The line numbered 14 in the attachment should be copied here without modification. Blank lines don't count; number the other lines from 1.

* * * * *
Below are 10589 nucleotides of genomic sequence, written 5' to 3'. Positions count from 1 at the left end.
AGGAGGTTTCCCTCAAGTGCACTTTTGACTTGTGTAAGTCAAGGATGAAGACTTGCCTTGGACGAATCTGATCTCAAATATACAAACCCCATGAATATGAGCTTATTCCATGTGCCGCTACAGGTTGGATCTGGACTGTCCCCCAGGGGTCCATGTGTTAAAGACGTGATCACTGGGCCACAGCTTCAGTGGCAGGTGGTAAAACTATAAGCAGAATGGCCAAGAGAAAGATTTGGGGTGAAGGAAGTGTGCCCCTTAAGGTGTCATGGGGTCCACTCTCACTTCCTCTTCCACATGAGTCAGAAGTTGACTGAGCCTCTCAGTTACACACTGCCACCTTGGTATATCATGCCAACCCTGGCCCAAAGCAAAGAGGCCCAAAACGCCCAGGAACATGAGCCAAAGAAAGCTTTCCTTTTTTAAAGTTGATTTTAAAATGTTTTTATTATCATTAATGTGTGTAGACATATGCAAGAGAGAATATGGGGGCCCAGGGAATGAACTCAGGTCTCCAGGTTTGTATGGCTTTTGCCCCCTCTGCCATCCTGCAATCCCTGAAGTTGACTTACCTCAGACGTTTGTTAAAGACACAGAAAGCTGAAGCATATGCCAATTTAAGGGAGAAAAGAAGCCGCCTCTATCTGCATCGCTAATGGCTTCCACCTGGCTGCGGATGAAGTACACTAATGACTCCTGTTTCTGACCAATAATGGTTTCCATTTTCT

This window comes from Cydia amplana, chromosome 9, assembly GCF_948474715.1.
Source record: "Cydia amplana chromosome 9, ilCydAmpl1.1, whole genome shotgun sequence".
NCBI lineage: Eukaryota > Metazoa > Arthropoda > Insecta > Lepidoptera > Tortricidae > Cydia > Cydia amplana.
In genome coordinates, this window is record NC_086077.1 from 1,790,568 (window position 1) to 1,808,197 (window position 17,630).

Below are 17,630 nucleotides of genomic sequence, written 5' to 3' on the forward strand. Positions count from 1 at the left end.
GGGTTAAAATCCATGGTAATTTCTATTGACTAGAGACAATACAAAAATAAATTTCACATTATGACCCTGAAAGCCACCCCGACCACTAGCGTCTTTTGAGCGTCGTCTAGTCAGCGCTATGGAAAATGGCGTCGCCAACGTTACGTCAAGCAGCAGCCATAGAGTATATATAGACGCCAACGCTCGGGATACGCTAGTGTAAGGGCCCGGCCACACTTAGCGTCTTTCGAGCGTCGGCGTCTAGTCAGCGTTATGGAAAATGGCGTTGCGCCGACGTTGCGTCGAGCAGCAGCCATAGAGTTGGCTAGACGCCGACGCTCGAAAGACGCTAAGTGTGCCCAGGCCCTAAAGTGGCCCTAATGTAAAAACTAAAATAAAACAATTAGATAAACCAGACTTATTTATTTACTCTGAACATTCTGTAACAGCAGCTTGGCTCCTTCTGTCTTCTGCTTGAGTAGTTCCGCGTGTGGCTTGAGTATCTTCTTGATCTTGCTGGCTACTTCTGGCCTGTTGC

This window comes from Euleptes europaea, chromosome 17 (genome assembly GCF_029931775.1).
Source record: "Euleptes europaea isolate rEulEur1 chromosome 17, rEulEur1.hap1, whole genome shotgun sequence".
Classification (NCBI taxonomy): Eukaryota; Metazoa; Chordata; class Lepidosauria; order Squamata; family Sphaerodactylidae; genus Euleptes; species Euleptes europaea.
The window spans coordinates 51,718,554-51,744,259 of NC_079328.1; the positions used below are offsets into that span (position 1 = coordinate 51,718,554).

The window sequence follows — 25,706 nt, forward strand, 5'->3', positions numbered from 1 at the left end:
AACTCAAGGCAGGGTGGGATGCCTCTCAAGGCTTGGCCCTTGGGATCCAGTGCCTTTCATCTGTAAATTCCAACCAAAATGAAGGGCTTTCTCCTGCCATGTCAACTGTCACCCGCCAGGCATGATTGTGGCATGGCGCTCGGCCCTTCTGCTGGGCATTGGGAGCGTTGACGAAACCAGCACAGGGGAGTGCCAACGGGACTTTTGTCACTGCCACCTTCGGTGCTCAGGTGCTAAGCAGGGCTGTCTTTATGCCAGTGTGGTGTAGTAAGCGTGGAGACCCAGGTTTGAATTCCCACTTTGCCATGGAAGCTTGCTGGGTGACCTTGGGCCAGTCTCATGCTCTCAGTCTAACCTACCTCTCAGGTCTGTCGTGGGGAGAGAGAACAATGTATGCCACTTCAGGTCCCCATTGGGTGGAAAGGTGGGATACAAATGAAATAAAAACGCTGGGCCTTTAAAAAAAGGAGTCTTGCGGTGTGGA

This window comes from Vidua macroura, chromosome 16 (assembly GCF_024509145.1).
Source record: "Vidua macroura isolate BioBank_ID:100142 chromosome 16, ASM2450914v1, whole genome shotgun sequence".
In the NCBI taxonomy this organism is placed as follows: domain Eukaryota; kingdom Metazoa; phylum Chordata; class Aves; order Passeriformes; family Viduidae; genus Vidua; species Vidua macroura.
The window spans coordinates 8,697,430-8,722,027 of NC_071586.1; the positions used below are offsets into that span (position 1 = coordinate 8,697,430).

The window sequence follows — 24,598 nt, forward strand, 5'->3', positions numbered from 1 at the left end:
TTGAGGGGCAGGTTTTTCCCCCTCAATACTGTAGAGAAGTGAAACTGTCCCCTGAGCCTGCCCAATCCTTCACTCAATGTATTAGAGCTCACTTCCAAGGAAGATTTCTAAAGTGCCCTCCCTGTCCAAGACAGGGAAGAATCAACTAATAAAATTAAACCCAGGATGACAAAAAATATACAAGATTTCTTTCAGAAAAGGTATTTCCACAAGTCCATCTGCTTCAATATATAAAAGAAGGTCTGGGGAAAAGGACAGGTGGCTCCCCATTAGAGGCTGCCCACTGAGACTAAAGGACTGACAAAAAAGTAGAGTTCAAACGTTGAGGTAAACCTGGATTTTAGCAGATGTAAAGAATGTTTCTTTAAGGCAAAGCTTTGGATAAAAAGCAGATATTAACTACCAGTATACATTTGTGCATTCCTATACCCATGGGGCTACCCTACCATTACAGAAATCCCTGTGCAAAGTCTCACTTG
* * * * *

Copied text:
AACTCAAGGCAGGGTGGGATGCCTCTCAAGGCTTGGCCCTTGGGATCCAGTGCCTTTCATCTGTAAATTCCAACCAAAATGAAGGGCTTTCTCCTGCCATGTCAACTGTCACCCGCCAGGCATGATTGTGGCATGGCGCTCGGCCCTTCTGCTGGGCATTGGGAGCGTTGACGAAACCAGCACAGGGGAGTGCCAACGGGACTTTTGTCACTGCCACCTTCGGTGCTCAGGTGCTAAGCAGGGCTGTCTTTATGCCAGTGTGGTGTAGTAAGCGTGGAGACCCAGGTTTGAATTCCCACTTTGCCATGGAAGCTTGCTGGGTGACCTTGGGCCAGTCTCATGCTCTCAGTCTAACCTACCTCTCAGGTCTGTCGTGGGGAGAGAGAACAATGTATGCCACTTCAGGTCCCCATTGGGTGGAAAGGTGGGATACAAATGAAATAAAAACGCTGGGCCTTTAAAAAAAGGAGTCTTGCGGTGTGGA